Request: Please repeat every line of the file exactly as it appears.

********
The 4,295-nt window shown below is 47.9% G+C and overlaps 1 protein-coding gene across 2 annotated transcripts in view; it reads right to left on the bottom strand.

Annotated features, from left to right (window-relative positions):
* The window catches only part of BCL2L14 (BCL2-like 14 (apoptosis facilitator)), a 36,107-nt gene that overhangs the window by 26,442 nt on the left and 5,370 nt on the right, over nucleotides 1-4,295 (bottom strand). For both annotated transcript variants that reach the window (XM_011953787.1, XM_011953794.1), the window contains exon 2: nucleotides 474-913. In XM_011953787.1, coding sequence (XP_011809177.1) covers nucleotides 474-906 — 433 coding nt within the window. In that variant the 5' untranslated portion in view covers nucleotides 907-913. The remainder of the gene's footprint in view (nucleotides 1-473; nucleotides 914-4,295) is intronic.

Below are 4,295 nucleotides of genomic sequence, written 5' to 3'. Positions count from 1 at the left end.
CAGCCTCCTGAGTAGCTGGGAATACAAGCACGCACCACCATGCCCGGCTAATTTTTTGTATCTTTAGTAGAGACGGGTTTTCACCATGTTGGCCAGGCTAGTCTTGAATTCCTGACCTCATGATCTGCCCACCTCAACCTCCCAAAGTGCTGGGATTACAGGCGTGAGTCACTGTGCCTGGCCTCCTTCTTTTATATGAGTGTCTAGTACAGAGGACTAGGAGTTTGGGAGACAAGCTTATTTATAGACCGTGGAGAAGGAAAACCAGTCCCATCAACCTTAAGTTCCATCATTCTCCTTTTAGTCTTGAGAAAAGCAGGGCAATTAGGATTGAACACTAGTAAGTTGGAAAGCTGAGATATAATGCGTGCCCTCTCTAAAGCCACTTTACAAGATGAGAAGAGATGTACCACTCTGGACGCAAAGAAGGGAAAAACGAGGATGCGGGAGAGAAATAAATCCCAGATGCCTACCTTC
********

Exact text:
The 4,295-nt window shown below is 47.9% G+C and overlaps 1 protein-coding gene across 2 annotated transcripts in view; it reads right to left on the bottom strand.

Annotated features, from left to right (window-relative positions):
* The window catches only part of BCL2L14 (BCL2-like 14 (apoptosis facilitator)), a 36,107-nt gene that overhangs the window by 26,442 nt on the left and 5,370 nt on the right, over nucleotides 1-4,295 (bottom strand). For both annotated transcript variants that reach the window (XM_011953787.1, XM_011953794.1), the window contains exon 2: nucleotides 474-913. In XM_011953787.1, coding sequence (XP_011809177.1) covers nucleotides 474-906 — 433 coding nt within the window. In that variant the 5' untranslated portion in view covers nucleotides 907-913. The remainder of the gene's footprint in view (nucleotides 1-473; nucleotides 914-4,295) is intronic.

Below are 4,295 nucleotides of genomic sequence, written 5' to 3'. Positions count from 1 at the left end.
CAGCCTCCTGAGTAGCTGGGAATACAAGCACGCACCACCATGCCCGGCTAATTTTTTGTATCTTTAGTAGAGACGGGTTTTCACCATGTTGGCCAGGCTAGTCTTGAATTCCTGACCTCATGATCTGCCCACCTCAACCTCCCAAAGTGCTGGGATTACAGGCGTGAGTCACTGTGCCTGGCCTCCTTCTTTTATATGAGTGTCTAGTACAGAGGACTAGGAGTTTGGGAGACAAGCTTATTTATAGACCGTGGAGAAGGAAAACCAGTCCCATCAACCTTAAGTTCCATCATTCTCCTTTTAGTCTTGAGAAAAGCAGGGCAATTAGGATTGAACACTAGTAAGTTGGAAAGCTGAGATATAATGCGTGCCCTCTCTAAAGCCACTTTACAAGATGAGAAGAGATGTACCACTCTGGACGCAAAGAAGGGAAAAACGAGGATGCGGGAGAGAAATAAATCCCAGATGCCTACCTTC